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Showing posts from October, 2010

Tagging the Seal

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"bleh!" says pup.
"Blehhh!" says mom.
Thus greeted, the Weddell seal research team takes their positions.  One man armed with tagging pliers, one man ready to distract the mom (or alert the tagger that "mom's a'comin'!!").  The process is usually over in less than a minute, and results in another tagged seal pup, adding to the over 20,000 individuals tagged in the past 41 years of this study.



It is a fascinating endeavor, to go out on the sea ice of Antarctica seeking every single new born pup in our study area and to tag them.  The process:  "look there's a seal over there with a pup!"  Upon approach, we check the seal's colored tags, which are placed on the rear flippers.  If it has both tags and the numbers are readable (for each tag is inscribed with a number, so that each seal has a uniquely numbered and colored tag, and thus each seal can be individually identified), we gear up for tagging the pup.  This new life on the ic…

Weddell Seal Science video blog

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For those who have been unaware, and have been waiting desperately for new posts on my blog (much honest apologies!), there is a place to go to allay your desperation!

This year, the Weddell seal research team is fortunate to have Mary Lynn Price on board, who is an esteemed videographer of science and educational materials.  She has already uploaded several videos to the Weddell Seal Science blog documenting the many aspects of our research project in Erebus Bay!  Also, you can get video podcasts on iTunes, just search for DiveFilm HD Video.  Also here!  Check them out...you'll be pleasantly surprised!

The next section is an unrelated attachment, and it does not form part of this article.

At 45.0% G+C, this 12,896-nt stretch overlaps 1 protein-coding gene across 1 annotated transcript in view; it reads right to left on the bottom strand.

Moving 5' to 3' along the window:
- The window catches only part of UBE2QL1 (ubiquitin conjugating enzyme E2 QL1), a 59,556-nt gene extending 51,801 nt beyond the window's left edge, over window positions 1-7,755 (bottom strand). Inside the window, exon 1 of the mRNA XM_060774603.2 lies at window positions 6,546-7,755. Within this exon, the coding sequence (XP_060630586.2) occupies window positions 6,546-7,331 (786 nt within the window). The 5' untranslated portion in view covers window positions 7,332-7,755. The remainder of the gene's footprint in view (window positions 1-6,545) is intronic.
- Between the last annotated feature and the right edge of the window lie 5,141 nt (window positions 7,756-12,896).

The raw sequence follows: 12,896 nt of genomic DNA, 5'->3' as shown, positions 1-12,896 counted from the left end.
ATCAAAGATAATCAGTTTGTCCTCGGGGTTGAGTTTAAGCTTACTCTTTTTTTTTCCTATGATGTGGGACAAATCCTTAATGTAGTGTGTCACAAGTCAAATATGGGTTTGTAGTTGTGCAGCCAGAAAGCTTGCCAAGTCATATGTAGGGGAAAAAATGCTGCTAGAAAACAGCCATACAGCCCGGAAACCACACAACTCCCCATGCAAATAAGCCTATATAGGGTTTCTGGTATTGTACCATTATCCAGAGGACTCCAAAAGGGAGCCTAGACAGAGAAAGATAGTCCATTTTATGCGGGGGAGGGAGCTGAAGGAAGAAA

And I'll just throw this in:

Boxes on the Ice

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It's 2 am.  I have to go pee.  I try not to bang my head on the ceiling or do a body slam on the floor as I groggily crawl and ease myself down from the top bunk in the men's sleeping hut.  I slip on my down booties and open the door.  "Aaahh! my eyes!" I exclaim (quietly and to myself, since everyone is sleeping).  Bright light harshly greets my blinking eyes.  "Huh...the sun is shining."  This surprise is met by another, and just as fiercely.  It's FREEZING outside.  I run towards the bathroom (called the "Center of Excellence"), making sure to glance up at Mt. Erebus, glowing in the sun, a small wisp of steam coming from the volcano's crater.  Crunch, crunch, crunch...I keep running...crunch, crunch, crunch...the sound always reminding me that I'm walking on sea ice overlaying, well, the sea (and who knows how deep).  To my right a subtle, distant moan reminds me that we have neighbors.  Twenty seals lay sprawled out on the ice, al…

An Antarctican Arrival

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"You have all the fuel and food you need, so we'll see you in the morning!  Good luck and stay warm!"  With that, our instructors saddled their snowmobiles and zipped back to their hut, where they would spend a warm night in a cozy bed, probably with stuffed animals to cuddle with and hot chocolate at arms reach all night.  And so they left us.  Abandoned on an ice shelf on the coldest continent in the world, wind lashing at our faces, icicles slowly massing on our beards, temperatures down to -15 degrees F, and all wondering how best to mitigate the miserableness of the forthcoming night.  This was Happy Camper school.  Designed to make us...happy...campers?
It's at these times that I wonder how I end up in these situations.  The opportunity to come to Antarctica was presented to me so casually that it was easy to reply in-kind, with a casual "well...yes, I do want to go to Antarctica. Thank you for offering."  I had no idea what saying yes quite meant, and…